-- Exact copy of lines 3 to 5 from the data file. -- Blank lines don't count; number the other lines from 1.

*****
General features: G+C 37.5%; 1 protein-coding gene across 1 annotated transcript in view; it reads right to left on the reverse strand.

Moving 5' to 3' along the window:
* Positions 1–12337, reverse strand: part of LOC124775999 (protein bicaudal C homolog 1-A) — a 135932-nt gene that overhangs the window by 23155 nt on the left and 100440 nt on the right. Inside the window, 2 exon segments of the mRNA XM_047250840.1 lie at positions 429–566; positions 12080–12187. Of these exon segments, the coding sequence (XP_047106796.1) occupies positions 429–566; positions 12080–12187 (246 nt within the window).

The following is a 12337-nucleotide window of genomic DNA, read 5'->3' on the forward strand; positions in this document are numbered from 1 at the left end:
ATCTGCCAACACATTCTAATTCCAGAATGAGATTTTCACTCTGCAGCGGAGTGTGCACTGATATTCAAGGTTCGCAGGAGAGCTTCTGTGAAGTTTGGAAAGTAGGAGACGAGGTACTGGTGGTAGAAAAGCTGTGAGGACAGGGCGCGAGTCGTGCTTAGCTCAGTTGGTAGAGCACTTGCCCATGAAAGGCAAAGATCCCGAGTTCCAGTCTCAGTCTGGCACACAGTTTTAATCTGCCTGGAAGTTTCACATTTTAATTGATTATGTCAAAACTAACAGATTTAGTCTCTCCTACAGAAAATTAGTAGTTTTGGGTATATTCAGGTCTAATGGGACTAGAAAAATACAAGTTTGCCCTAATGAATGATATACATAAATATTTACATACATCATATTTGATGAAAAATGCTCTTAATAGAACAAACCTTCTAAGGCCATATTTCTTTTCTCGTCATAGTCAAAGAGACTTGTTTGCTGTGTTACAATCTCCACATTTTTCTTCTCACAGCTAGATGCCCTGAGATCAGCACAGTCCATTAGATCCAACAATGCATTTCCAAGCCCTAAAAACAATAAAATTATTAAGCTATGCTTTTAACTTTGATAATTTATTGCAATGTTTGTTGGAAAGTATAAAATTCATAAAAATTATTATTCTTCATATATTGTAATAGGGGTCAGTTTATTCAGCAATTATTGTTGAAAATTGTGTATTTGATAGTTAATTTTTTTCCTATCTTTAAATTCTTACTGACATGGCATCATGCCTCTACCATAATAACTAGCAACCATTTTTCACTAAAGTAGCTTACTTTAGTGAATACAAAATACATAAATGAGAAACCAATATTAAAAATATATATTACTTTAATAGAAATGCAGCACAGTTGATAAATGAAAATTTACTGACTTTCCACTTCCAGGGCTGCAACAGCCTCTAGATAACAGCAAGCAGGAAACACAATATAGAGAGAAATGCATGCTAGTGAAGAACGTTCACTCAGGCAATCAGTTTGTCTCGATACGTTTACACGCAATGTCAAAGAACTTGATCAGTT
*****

* Positions 1–12337, reverse strand: part of LOC124775999 (protein bicaudal C homolog 1-A) — a 135932-nt gene that overhangs the window by 23155 nt on the left and 100440 nt on the right. Inside the window, 2 exon segments of the mRNA XM_047250840.1 lie at positions 429–566; positions 12080–12187. Of these exon segments, the coding sequence (XP_047106796.1) occupies positions 429–566; positions 12080–12187 (246 nt within the window).

The following is a 12337-nucleotide window of genomic DNA, read 5'->3' on the forward strand; positions in this document are numbered from 1 at the left end:
ATCTGCCAACACATTCTAATTCCAGAATGAGATTTTCACTCTGCAGCGGAGTGTGCACTGATATTCAAGGTTCGCAGGAGAGCTTCTGTGAAGTTTGGAAAGTAGGAGACGAGGTACTGGTGGTAGAAAAGCTGTGAGGACAGGGCGCGAGTCGTGCTTAGCTCAGTTGGTAGAGCACTTGCCCATGAAAGGCAAAGATCCCGAGTTCCAGTCTCAGTCTGGCACACAGTTTTAATCTGCCTGGAAGTTTCACATTTTAATTGATTATGTCAAAACTAACAGATTTAGTCTCTCCTACAGAAAATTAGTAGTTTTGGGTATATTCAGGTCTAATGGGACTAGAAAAATACAAGTTTGCCCTAATGAATGATATACATAAATATTTACATACATCATATTTGATGAAAAATGCTCTTAATAGAACAAACCTTCTAAGGCCATATTTCTTTTCTCGTCATAGTCAAAGAGACTTGTTTGCTGTGTTACAATCTCCACATTTTTCTTCTCACAGCTAGATGCCCTGAGATCAGCACAGTCCATTAGATCCAACAATGCATTTCCAAGCCCTAAAAACAATAAAATTATTAAGCTATGCTTTTAACTTTGATAATTTATTGCAATGTTTGTTGGAAAGTATAAAATTCATAAAAATTATTATTCTTCATATATTGTAATAGGGGTCAGTTTATTCAGCAATTATTGTTGAAAATTGTGTATTTGATAGTTAATTTTTTTCCTATCTTTAAATTCTTACTGACATGGCATCATGCCTCTACCATAATAACTAGCAACCATTTTTCACTAAAGTAGCTTACTTTAGTGAATACAAAATACATAAATGAGAAACCAATATTAAAAATATATATTACTTTAATAGAAATGCAGCACAGTTGATAAATGAAAATTTACTGACTTTCCACTTCCAGGGCTGCAACAGCCTCTAGATAACAGCAAGCAGGAAACACAATATAGAGAGAAATGCATGCTAGTGAAGAACGTTCACTCAGGCAATCAGTTTGTCTCGATACGTTTACACGCAATGTCAAAGAACTTGATCAGTT